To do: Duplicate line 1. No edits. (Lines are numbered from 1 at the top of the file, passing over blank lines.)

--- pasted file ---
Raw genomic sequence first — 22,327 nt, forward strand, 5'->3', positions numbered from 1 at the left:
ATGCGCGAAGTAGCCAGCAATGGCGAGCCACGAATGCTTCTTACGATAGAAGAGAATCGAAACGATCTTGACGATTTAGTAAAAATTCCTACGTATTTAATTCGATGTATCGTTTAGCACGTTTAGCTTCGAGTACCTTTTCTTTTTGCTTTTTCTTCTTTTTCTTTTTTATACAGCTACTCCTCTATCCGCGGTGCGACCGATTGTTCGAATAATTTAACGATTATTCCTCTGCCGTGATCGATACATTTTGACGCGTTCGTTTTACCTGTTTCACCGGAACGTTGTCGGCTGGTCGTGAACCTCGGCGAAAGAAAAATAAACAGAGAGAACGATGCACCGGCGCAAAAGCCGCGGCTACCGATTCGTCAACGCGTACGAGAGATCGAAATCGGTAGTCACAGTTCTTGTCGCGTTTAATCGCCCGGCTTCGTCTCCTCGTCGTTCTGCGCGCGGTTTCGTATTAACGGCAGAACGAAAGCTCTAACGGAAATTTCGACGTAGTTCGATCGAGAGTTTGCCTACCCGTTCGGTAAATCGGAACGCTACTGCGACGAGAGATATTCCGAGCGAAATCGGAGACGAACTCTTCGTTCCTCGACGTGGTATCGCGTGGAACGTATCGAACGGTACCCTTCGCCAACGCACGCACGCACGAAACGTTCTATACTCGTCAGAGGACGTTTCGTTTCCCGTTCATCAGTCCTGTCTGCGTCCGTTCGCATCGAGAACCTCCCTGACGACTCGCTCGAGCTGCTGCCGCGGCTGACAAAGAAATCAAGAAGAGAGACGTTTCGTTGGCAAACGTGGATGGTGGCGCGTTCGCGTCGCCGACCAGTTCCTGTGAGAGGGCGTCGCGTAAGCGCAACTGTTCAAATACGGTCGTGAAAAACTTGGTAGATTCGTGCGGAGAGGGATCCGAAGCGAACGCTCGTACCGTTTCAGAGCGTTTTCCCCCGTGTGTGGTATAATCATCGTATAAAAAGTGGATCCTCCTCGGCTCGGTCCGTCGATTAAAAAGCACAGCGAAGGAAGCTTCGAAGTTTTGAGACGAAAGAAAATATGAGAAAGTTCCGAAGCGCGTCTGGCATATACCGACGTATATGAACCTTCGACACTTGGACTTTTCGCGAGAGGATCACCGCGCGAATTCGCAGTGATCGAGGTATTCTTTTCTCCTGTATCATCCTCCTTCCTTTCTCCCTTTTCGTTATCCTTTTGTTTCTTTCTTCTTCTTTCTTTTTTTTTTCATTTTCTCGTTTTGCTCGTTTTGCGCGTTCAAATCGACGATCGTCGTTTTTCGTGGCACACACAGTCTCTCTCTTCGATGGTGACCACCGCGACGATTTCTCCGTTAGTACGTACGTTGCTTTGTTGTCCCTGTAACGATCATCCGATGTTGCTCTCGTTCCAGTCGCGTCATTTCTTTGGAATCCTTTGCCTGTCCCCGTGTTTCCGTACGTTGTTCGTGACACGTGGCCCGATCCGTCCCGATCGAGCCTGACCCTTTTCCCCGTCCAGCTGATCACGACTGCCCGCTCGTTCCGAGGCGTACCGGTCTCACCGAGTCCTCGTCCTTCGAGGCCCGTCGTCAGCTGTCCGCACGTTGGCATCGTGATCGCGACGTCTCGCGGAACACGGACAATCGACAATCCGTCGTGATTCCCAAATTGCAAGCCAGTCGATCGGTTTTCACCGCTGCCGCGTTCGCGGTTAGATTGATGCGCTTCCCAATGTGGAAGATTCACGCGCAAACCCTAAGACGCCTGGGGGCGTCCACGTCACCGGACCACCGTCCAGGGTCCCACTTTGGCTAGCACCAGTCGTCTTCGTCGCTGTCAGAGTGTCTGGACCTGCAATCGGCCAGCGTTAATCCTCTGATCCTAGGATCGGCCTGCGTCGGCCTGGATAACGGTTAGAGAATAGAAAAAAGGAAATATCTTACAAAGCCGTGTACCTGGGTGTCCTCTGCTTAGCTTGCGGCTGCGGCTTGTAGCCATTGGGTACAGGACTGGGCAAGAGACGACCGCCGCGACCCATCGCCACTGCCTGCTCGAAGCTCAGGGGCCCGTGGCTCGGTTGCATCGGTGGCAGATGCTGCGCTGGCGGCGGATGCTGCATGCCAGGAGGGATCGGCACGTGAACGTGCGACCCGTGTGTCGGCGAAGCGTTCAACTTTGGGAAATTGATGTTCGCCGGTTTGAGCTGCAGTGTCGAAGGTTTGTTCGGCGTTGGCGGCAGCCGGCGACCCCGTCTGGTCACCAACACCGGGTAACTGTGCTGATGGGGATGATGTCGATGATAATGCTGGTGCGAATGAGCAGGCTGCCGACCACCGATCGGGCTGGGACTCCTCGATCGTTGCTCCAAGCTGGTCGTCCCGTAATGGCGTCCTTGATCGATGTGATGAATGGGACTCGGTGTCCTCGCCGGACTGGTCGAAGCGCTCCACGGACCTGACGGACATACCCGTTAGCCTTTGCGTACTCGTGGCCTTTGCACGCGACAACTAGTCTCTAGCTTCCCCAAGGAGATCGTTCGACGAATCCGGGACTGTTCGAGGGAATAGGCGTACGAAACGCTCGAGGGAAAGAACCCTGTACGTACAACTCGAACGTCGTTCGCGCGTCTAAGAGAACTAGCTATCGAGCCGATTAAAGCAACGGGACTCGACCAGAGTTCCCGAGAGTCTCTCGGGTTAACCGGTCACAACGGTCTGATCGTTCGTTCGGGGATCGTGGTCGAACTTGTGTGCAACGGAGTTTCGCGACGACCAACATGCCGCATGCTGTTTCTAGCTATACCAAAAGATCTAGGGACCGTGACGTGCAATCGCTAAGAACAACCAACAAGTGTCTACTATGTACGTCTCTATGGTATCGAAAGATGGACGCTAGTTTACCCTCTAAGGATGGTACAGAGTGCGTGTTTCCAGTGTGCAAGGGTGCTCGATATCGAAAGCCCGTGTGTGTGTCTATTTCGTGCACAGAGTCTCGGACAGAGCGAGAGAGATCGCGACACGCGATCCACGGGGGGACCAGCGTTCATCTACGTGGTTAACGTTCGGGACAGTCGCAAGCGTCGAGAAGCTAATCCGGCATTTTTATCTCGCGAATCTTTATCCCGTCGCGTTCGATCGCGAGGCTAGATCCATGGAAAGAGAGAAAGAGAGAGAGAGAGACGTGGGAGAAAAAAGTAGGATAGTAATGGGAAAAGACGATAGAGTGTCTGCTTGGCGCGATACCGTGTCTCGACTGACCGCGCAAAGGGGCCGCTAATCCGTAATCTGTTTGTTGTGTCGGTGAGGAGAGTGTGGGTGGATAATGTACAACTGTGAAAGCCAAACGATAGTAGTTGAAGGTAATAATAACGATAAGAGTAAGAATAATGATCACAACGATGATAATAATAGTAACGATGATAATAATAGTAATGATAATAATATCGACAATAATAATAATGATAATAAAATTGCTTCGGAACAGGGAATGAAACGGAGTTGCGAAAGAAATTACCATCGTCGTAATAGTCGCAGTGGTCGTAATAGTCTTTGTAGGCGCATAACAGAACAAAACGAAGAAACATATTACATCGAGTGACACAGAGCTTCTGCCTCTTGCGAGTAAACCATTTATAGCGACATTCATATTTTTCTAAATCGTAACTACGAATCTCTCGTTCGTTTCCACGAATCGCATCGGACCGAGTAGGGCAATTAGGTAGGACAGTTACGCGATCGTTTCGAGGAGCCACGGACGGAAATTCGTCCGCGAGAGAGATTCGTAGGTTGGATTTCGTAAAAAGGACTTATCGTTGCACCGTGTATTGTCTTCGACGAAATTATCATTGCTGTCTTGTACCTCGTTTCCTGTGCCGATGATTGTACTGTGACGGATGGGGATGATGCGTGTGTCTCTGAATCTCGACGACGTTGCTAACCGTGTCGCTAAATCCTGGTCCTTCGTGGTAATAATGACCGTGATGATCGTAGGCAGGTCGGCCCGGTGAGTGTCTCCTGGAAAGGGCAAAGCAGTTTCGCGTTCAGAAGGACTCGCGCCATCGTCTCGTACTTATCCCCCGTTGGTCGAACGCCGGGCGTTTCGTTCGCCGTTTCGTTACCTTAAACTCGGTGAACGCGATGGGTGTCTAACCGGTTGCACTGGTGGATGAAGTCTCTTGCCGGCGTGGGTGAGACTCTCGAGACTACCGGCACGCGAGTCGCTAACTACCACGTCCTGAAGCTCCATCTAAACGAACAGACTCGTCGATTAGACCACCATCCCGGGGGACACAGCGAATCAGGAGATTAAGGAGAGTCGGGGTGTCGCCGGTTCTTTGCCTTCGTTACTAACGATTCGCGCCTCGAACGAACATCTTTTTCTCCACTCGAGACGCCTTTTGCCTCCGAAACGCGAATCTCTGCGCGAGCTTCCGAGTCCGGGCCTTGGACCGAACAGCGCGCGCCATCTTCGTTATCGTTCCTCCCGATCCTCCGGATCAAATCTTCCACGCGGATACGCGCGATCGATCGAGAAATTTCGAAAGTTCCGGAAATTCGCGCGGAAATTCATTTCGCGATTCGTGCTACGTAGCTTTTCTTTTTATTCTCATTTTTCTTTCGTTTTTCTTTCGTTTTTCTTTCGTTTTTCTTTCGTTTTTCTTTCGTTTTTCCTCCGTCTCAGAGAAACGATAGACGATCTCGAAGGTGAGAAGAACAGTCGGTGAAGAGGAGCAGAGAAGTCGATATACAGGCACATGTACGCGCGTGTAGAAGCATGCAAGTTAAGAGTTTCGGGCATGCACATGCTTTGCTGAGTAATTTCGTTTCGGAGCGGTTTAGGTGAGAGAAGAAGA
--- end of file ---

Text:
Raw genomic sequence first — 22,327 nt, forward strand, 5'->3', positions numbered from 1 at the left: